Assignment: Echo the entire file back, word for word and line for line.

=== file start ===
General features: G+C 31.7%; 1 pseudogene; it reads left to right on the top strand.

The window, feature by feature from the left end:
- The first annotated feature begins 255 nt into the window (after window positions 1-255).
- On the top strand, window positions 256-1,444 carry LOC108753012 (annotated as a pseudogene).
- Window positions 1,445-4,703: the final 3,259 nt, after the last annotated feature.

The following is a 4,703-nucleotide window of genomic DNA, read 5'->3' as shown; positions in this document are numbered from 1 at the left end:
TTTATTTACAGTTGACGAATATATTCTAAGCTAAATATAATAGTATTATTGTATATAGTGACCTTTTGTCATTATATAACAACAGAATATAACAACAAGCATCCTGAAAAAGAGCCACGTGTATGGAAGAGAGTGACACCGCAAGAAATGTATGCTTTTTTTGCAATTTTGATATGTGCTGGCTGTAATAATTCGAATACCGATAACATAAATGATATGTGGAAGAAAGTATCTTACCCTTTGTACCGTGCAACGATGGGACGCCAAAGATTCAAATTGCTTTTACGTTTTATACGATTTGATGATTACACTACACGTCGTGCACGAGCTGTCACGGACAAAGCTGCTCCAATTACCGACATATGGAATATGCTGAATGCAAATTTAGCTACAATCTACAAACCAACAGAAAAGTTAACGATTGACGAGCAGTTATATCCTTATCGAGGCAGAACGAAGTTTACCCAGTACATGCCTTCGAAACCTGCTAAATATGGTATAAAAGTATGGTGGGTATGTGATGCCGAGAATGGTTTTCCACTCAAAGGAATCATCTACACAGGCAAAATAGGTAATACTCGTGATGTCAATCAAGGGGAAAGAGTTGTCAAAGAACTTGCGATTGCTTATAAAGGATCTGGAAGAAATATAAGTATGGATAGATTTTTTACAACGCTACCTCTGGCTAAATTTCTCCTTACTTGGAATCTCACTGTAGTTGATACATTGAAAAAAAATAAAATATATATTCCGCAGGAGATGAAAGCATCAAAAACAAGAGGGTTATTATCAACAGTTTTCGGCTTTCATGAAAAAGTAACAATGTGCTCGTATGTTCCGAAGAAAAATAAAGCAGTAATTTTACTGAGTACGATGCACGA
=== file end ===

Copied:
General features: G+C 31.7%; 1 pseudogene; it reads left to right on the top strand.

The window, feature by feature from the left end:
- The first annotated feature begins 255 nt into the window (after window positions 1-255).
- On the top strand, window positions 256-1,444 carry LOC108753012 (annotated as a pseudogene).
- Window positions 1,445-4,703: the final 3,259 nt, after the last annotated feature.

The following is a 4,703-nucleotide window of genomic DNA, read 5'->3' as shown; positions in this document are numbered from 1 at the left end:
TTTATTTACAGTTGACGAATATATTCTAAGCTAAATATAATAGTATTATTGTATATAGTGACCTTTTGTCATTATATAACAACAGAATATAACAACAAGCATCCTGAAAAAGAGCCACGTGTATGGAAGAGAGTGACACCGCAAGAAATGTATGCTTTTTTTGCAATTTTGATATGTGCTGGCTGTAATAATTCGAATACCGATAACATAAATGATATGTGGAAGAAAGTATCTTACCCTTTGTACCGTGCAACGATGGGACGCCAAAGATTCAAATTGCTTTTACGTTTTATACGATTTGATGATTACACTACACGTCGTGCACGAGCTGTCACGGACAAAGCTGCTCCAATTACCGACATATGGAATATGCTGAATGCAAATTTAGCTACAATCTACAAACCAACAGAAAAGTTAACGATTGACGAGCAGTTATATCCTTATCGAGGCAGAACGAAGTTTACCCAGTACATGCCTTCGAAACCTGCTAAATATGGTATAAAAGTATGGTGGGTATGTGATGCCGAGAATGGTTTTCCACTCAAAGGAATCATCTACACAGGCAAAATAGGTAATACTCGTGATGTCAATCAAGGGGAAAGAGTTGTCAAAGAACTTGCGATTGCTTATAAAGGATCTGGAAGAAATATAAGTATGGATAGATTTTTTACAACGCTACCTCTGGCTAAATTTCTCCTTACTTGGAATCTCACTGTAGTTGATACATTGAAAAAAAATAAAATATATATTCCGCAGGAGATGAAAGCATCAAAAACAAGAGGGTTATTATCAACAGTTTTCGGCTTTCATGAAAAAGTAACAATGTGCTCGTATGTTCCGAAGAAAAATAAAGCAGTAATTTTACTGAGTACGATGCACGA